I had planned to spend last Saturday being WILDLY productive — writing a few blog posts, spending at least four hours working on my book, and also (if possible) reading all the pictures books on Penguin’s spring list, in anticipation of my appointment with sales rep Biff Donovan. But on Friday evening I made the mistake of reading the first few chapters of The Year We Disappeared: A Father-Daughter Memoir by Cylin Busby and John Busby (Bloomsbury, August 2008), whose story is so completely, totally, and immediately enthralling that it made the better part of my Saturday disappear. It also made my adrenaline rise, made my heart race, and made me look pretty ridiculous. I know this because Gareth actually laughed at me, so incapable was I of successfully putting this book down and not going back to it again. At one point I even laughed at MYSELF (as I’m wont to do anyway), when I realized I was attempting to take food out of our refrigerator with my right hand without looking up from the pages of my ARC, splayed open in my left. I’ve gotten lost in the pages of a lot of books lately, but can honestly say that none of them (not even The Hunger Games) has been quite as un-put-downable or half so disturbing as this.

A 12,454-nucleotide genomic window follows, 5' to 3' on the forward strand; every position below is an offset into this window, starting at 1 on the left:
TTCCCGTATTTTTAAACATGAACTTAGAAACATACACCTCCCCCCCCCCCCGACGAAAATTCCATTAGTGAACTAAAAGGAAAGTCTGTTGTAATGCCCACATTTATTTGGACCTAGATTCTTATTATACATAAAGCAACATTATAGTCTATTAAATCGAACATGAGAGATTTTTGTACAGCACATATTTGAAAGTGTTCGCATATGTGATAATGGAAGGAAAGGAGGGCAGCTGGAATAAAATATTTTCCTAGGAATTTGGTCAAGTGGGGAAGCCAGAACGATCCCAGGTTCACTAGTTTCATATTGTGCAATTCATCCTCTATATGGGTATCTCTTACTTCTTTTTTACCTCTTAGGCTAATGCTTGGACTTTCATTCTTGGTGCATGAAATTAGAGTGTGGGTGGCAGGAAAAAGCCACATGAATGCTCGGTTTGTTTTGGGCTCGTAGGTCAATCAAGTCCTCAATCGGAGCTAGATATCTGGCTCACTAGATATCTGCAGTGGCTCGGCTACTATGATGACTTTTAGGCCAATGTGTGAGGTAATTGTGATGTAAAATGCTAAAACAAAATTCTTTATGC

For those of you not already familiar with it, here’s what will appear on the flap copy of the finished book, to give you the gist: